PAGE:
Editor’s note: Sunil Rajaraman is the co-founder and CEO of Scripted.com, a marketplace for businesses to create content at scale; Scripted has a pool of 80,000 freelance writers and 1,000 customers. Follow Sunil on Twitter @subes01.
Like many others, I read the news about Zaarly, reported by TechCrunch’s Rip Empson last weekend, with some degree of shock. Zaarly is a well-funded business with an extremely talented team and ample resources to execute on their original vision, so I cannot understand why they decided to pivot so early in the game. Bo Fishback, co-founder of Zaarly, offers a detailed explanation here, but I can’t help but think they gave up on their original vision way too early. Zaarly’s pivot highlights a much larger point, which is that marketplaces take a lot of time and effort to build.
Why are marketplaces difficult to build? The reason is liquidity; Simon Rothman of Greylock Partners writes the best material on the subject. There is always imbalance until you have that moment. People point to Airbnb and Uber as great examples of startup marketplaces, but they’ve only hit liquidity in certain big cities. Try searching for Airbnb listings in niche markets and you’ll see what I mean. oDesk is just about there, but remember it took them 10 years and a lot of resources to build up both sides of the marketplace successfully.
Josh Breinlinger wrote a great piece about the early days of oDesk, which provides some perspective on how difficult it is to get the flywheel spinning so to speak. Achieving liquidity is akin to nailing low-cost customer acquisition on both sides of the marketplace. Most companies only have to worry about customer acquisition cost in one dimension, e.g. if you are selling hard drives, the hard drives have a fixed cost associated with production + distribution. Marketplaces are effectively fighting a two-front battle.
In his article, Rip noted how Zaarly is doing revenue-wise: At the peak of their “reverse Craigslist” days, Zaarly was processing $1 million in transactions a month. Let’s examine this further:
$1M in transactions * 15% fulfillment * 10% transaction fee = $15K in monthly net revenue
That sounds pretty abysmal, but it illustrates just how difficult it is to build marketplaces. Despite raising ~$15 million, Zaarly appeared to have a pretty significant imbalance in its marketplace; I would assume it was on the seller side. I’d be willing to bet if they’d stuck it out a bit longer, they would have figured out how to remedy the imbalance.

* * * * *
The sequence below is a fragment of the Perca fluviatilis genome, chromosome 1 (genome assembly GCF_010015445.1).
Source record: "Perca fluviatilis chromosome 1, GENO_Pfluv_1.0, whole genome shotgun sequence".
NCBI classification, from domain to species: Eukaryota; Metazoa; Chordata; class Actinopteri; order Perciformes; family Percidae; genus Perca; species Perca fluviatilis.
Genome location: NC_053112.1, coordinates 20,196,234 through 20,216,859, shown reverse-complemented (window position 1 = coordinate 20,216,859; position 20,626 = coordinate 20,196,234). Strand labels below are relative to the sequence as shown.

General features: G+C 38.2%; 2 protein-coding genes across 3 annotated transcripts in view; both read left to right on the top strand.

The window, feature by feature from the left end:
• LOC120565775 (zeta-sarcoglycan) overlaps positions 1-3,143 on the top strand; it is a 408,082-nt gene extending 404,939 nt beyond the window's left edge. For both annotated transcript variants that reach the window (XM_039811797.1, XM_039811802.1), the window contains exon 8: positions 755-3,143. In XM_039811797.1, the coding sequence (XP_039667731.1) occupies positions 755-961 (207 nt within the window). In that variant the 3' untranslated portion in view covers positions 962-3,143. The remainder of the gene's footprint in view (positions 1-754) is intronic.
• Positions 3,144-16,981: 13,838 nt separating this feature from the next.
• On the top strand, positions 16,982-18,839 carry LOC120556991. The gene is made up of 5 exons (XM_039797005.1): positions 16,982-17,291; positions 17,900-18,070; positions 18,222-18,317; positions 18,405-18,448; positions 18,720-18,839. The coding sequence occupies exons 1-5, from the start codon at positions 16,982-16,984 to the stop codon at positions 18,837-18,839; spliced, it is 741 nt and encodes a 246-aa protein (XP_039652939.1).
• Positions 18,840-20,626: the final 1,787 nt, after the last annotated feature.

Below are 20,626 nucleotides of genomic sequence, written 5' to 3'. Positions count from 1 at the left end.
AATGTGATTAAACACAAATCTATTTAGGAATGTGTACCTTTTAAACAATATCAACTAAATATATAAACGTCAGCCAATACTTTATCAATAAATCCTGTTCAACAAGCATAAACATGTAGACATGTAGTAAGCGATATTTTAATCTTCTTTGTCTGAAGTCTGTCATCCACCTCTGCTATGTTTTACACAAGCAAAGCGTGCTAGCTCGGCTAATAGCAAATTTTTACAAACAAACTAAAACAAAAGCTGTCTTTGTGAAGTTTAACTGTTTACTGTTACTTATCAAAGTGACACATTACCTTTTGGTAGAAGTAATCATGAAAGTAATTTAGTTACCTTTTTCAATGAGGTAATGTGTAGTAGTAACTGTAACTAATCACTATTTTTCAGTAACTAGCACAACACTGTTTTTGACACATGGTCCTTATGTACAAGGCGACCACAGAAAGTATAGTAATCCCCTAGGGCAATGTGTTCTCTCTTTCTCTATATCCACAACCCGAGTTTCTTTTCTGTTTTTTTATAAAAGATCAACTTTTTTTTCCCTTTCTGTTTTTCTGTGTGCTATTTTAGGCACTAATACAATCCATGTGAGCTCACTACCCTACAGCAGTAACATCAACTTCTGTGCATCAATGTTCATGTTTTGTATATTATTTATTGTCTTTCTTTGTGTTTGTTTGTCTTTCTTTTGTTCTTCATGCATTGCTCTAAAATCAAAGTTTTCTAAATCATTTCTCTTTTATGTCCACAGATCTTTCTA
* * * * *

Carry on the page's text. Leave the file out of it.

Carefully consider how the regulatory environment will change before building your marketplace business. Investors and entrepreneurs mistakenly think showing off how much individuals make from their marketplaces is a badge of honor. But touting this information is misguided and not something you should be actively sharing. What entrepreneurs are really doing by sharing that info is two things: inviting the feds and The Freelancers Union to investigate your company; and effectively saying that a small number of suppliers are doing most of the work in your marketplace.
As a marketplace entrepreneur, you do not want people necessarily making a living off of you. LiveOps was sued for this years back, and employees claimed that LiveOps should be considered their “employer of record” when work started to dry up.
Bill Gurley of Benchmark wrote one of my favorite pieces on marketplaces. If I had to add an “item 11,” it would be to start your transaction fees higher than 10 percent. I understand that companies start here to deter competition and provide a better deal for suppliers. But imagine having to build a business that completes $1 billion in annual transactions within five years in order to build a $100 million top-line business. Start much higher than 10 percent. You can move down eventually, but you cannot move up.